What’s the big idea?: The nine most startling startups from YC Demo Day
Thursday, August 20, 2015/
Over two days this week 104 startups pitched to a room filled with invitation-only investors as part of Y Combinator’s latest Demo Day held at Mountain View, California.
It was split into two groups: Tuesday focused on enterprise, biomedical, hardware and fintech startups, while Wednesday presented consumer, business-to-business, developer tools, marketplace and non-profit companies.
Two Australian startups also pitched on Tuesday – employee training startup GO1 and drone delivery service Flirtey.
As usual, there was a wide range of weird and wonderful creations on show, from a sandwich robot to a financial service for the cannabis industry.
Here are the nine startups we thought were the most intriguing and eccentric startup ideas from YC’s two demo days.
A car battery that never lets you down
In welcome news for anyone who has been left stranded after their car battery has run out, Ohm is finally updating the old car battery.
It’s offering a smaller, smarter and more efficient battery that can automatically turn itself off before it runs out if you happen to leave the lights on.
A cafe on wheels
Imagine owning your own cafe that you could bring to the train station during the morning peak hour rush or position outside the MCG or some other stadium before a big game.
Wheelys Café wants you to do this with its full-service cafe on a bike, giving baristas mobility and removing the need to pay expensive rent.
A Wheelys cafe will set you back $US$3000 and comes equipped with running water, three burners, cold storage and an electric engine to help you get up those steep hills.
Picture a coffee or food van but, you know, on two wheels.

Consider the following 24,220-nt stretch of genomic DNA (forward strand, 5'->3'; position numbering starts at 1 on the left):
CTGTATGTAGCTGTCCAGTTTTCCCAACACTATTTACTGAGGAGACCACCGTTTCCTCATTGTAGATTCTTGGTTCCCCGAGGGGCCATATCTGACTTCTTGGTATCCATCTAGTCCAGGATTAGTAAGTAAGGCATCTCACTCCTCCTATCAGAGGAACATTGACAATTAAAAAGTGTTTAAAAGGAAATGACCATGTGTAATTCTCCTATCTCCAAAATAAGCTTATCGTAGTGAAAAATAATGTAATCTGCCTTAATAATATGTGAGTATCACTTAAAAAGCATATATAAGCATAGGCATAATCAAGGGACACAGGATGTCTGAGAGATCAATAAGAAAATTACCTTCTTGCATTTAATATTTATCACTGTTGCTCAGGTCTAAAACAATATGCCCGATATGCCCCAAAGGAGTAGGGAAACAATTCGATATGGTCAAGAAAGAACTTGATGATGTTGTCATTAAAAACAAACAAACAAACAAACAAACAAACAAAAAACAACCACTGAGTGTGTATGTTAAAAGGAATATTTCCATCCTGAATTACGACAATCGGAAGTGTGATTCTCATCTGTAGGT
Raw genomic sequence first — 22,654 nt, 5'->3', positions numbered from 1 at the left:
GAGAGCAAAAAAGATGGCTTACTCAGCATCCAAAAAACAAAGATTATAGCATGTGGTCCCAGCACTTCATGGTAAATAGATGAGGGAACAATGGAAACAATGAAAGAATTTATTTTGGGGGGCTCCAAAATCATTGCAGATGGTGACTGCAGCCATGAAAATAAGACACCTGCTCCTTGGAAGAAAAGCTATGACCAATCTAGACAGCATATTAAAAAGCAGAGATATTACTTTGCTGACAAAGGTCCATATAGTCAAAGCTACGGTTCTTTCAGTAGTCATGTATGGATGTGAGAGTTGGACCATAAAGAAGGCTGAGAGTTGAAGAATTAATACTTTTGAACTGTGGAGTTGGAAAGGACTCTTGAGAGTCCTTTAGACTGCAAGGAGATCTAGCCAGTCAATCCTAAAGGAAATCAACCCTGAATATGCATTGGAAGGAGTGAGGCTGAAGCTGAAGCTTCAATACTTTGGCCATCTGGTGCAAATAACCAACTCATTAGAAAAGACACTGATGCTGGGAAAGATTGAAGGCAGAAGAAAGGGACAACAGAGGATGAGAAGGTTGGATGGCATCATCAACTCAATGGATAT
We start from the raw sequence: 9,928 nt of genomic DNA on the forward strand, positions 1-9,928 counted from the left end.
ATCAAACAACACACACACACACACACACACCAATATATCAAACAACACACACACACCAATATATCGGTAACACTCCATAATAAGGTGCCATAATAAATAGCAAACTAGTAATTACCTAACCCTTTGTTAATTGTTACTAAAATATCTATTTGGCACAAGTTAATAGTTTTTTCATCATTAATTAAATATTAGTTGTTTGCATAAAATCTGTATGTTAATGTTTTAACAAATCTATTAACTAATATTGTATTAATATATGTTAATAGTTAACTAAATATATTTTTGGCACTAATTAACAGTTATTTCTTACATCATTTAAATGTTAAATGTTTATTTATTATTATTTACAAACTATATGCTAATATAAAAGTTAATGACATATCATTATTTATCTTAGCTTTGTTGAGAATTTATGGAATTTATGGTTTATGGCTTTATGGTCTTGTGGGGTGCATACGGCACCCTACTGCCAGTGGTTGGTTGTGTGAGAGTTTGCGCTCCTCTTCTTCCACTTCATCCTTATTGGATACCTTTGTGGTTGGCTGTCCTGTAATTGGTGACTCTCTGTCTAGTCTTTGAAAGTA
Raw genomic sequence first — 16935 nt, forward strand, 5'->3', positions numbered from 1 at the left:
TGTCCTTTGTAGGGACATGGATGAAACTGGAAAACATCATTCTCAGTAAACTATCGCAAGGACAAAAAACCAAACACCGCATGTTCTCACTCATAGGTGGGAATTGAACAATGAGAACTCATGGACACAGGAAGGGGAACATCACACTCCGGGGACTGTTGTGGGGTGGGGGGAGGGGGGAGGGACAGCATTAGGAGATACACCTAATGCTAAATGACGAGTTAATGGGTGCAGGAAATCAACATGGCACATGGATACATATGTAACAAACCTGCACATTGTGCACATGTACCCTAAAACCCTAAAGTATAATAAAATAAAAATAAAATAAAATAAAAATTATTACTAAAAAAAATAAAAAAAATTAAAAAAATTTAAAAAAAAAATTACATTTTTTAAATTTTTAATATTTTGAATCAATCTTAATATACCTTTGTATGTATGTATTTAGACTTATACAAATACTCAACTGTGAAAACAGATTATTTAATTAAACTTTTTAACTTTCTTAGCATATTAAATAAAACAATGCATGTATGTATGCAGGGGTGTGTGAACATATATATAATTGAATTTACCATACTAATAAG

Energy for off-grid houses in Africa
Oolu wants to reach off-grid households in rural West African villages and give them modern energy access.
For $6 per month, solar panels can be installed that allows for the charging of things like phones, and maintenance is provided with that fee.
A showerhead that uses 70% less water
Nebia wants you to feel the “embrace of water”.
Don’t let the slightly creepy wording put you off, with the newly designed showerhead reducing water usage by 70% by creating millions of tiny droplets with a surface area that’s ten times larger than a normal shower stream.
Nebia has already raised over US$2 million on Kickstarter, and has been backed by Apple head honcho Tim Cook.
A sandwich-making robot
It seems like all of humankind’s technological progress has been leading up to this: a robot that automatically makes you a sandwich with all your favourite spreads.
BistroBOT can include hummus, Nutella or peanut butter at the moment, and claims to be able to make 300 sandwiches in an hour, which seems reasonably impressive to us.
A scale that gives you a full-body scan
As a way to measure fitness progression, ShapeScale scans your entire body and looks for changes in your shape.
It gives an overview of your body shape, weight, body fat, regional muscle growth and fat loss, which seems a tad daunting, but is meant to allow you to set goals and see your progress.
The scale creates a 3D avatar of your body and you can view the insights via an app.
Charge your phone through the air
Supply pitched a wireless charger that can recharge a phone within a 1.5 metre range.
So you can without the annoying cord that seems to be constantly tangled up, by using smart antennas similar to what you’d find in a wireless router.
A way to diversify job recruitment
Jopwell presented a diverse pipeline to help underrepresented members of the community gain employment, and ensure companies have a diverse set of employees.
Over 6000 people are already using it, and they self-identify as women or ethnic minorities and are then connected with companies that are looking to hire.
A way to watch coding live
LiveCoding TV is exactly what it sounds like – a platform to livestream programmers going about their work.
It’s meant for engineers who want to learn from the best, and was pitched as the Twitch of coding.